Kate falls apart.  Carly tells her to cry on on the inside “like a winner.”  How long before the big dog makes a mess of Carly’s impeccable white apartment?  How long before the two women are trying on clothes, discussing bikini waxes, doing each other’s hair and make-up and having a big sloppy drunk bonding moment?  How long before they discover that Mark was cheating on both of them with Sports Illustrated swimsuit issue cover girl Kate Upton?  How long before she goes running toward us on the beach in slo-mo wearing a tiny white bikini?

Except for that last one, the answer to all of the above is way, way too long.  But Kate Upton does look pretty great running in the bikini.

The trio decide that Mark must be punished.  So Kate gives him estrogen in his smoothie and depilatory in his shampoo and Carly puts laxative in his drink.  There’s an excruciating bathroom scene.  Though it is funny when the only replacement pants he can find are red skinny jeans from a hipster.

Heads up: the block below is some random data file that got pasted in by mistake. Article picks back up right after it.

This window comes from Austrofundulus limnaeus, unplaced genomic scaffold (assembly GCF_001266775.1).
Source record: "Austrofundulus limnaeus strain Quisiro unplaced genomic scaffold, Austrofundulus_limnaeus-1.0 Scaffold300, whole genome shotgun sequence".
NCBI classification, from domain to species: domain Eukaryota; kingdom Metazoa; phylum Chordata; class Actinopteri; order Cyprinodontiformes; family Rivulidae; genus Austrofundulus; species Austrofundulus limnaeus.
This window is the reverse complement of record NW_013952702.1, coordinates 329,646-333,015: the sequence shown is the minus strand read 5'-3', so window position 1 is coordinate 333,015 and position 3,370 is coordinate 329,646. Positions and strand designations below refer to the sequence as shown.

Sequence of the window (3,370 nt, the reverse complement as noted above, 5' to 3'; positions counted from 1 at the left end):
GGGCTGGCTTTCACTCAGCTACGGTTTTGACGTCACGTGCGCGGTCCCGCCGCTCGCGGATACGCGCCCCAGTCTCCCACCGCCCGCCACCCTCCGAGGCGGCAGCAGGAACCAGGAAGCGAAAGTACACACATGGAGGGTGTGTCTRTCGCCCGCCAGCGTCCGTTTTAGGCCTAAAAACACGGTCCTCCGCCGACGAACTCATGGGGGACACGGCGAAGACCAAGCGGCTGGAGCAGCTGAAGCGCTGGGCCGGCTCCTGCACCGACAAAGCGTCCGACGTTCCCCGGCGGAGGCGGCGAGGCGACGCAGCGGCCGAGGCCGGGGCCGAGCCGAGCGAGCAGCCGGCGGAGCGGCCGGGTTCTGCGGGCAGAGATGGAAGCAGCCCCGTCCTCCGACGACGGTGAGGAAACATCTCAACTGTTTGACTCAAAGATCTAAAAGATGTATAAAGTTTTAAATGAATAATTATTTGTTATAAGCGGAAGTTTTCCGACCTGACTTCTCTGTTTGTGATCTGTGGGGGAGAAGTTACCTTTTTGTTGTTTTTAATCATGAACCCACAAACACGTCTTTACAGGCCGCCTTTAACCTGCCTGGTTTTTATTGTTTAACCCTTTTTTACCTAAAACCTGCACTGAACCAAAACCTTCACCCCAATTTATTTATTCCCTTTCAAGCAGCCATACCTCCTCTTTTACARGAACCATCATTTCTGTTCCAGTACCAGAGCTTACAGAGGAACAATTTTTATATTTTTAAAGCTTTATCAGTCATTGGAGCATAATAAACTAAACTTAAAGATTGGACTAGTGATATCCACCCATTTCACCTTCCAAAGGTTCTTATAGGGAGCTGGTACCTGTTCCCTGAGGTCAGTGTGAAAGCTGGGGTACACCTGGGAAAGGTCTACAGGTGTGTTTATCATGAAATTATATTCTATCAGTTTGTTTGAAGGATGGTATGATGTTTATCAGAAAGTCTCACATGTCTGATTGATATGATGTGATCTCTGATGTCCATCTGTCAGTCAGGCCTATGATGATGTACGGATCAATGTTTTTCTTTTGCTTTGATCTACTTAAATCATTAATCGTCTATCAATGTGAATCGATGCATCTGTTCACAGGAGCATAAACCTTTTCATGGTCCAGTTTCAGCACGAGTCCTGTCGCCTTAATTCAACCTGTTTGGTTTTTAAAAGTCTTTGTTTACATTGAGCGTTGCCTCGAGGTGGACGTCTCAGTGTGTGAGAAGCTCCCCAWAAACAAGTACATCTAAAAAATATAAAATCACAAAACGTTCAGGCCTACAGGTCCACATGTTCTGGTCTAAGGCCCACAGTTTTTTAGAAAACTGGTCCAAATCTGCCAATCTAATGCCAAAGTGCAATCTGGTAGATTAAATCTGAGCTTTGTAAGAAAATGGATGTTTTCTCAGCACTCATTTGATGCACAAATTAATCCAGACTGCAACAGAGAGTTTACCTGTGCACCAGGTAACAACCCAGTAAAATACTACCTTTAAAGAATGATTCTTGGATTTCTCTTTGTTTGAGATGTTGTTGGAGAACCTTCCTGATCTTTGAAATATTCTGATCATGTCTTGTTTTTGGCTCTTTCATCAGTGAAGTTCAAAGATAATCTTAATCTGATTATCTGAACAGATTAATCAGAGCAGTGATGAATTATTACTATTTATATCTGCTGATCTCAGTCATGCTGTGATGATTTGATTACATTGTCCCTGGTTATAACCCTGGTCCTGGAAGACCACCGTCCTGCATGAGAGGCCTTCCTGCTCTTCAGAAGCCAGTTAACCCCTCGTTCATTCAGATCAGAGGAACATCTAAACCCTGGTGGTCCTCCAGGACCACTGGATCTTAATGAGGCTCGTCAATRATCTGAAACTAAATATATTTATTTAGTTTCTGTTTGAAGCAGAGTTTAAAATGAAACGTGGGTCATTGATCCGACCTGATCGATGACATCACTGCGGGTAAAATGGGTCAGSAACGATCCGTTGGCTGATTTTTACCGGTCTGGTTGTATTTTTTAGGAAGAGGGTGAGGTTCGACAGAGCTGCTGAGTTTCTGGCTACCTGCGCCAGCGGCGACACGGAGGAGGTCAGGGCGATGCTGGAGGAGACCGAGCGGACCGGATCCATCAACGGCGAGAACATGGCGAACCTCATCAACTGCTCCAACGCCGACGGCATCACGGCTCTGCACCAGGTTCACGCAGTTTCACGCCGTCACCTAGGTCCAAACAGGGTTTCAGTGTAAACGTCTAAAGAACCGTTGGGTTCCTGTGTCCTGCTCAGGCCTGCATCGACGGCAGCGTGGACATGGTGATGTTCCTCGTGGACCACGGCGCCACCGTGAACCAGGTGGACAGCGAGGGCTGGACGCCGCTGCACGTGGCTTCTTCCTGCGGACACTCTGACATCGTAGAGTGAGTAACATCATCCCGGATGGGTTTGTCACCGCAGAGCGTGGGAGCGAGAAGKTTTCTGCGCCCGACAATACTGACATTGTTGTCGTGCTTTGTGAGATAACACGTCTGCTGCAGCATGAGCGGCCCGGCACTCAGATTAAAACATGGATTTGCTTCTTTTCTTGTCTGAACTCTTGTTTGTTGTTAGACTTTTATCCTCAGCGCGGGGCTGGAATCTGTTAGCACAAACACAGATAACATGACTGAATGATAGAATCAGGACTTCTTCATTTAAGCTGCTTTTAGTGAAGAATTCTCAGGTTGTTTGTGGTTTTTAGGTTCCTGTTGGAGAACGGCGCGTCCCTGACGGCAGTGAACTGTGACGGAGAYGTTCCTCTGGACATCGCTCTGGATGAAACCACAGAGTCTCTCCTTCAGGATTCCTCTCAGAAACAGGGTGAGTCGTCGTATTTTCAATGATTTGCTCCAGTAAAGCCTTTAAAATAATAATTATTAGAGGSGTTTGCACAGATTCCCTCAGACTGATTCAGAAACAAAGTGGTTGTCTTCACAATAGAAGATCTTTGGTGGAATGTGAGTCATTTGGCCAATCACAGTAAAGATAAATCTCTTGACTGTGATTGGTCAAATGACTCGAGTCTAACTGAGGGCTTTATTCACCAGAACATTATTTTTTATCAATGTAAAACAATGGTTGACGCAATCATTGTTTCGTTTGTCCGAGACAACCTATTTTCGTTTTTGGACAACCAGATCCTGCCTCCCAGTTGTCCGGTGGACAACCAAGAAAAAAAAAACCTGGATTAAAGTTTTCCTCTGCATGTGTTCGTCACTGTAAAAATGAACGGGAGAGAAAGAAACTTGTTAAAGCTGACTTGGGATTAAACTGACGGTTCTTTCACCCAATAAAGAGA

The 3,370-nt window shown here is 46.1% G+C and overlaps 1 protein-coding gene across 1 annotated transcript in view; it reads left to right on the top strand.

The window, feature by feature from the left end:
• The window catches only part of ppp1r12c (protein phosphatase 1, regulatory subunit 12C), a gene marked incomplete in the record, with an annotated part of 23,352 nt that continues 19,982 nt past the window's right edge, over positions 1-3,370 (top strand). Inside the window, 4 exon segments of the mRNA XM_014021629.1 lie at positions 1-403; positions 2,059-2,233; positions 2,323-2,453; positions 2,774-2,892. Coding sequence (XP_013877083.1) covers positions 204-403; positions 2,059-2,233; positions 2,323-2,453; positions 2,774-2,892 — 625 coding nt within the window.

Then they go after his money.  All of this requires a lot of girly support group stuff, which is bad, and a lot of slapstick, which is much worse.

This is a movie about sisterhood and female empowerment that makes fun of Kate Upton’s character for being a dumb blonde and makes fun of Cameron Diaz for wishing she had Kate Upton’s figure.  This is a comedy that lets us know we are back in New York City by playing Frank Sinatra singing “New York, New York” and lets us know the women are having fun with their revenge plan by playing “Girls Just Want to Have Fun.”  The few witty lines and funny situations are lost in a headache-inducing cacophony of caca and phony.

Parents should know that the theme of the movie is adultery and betrayal.  It includes crude sexual references and non-explicit situations, drinking and drunkenness, smoking, drug reference, comic peril and violence, and gross potty humor.

Family discussion: Why did the women become friends? Why were they so misled by Mark?

If you like this, try: “The First Wives Club” and “9 to 5″

Finding Vivian Maier

posted by Nell Minow
B+
Lowest Recommended Age:Middle School
MPAA Rating:Not rated
Movie Release Date:April 11, 2014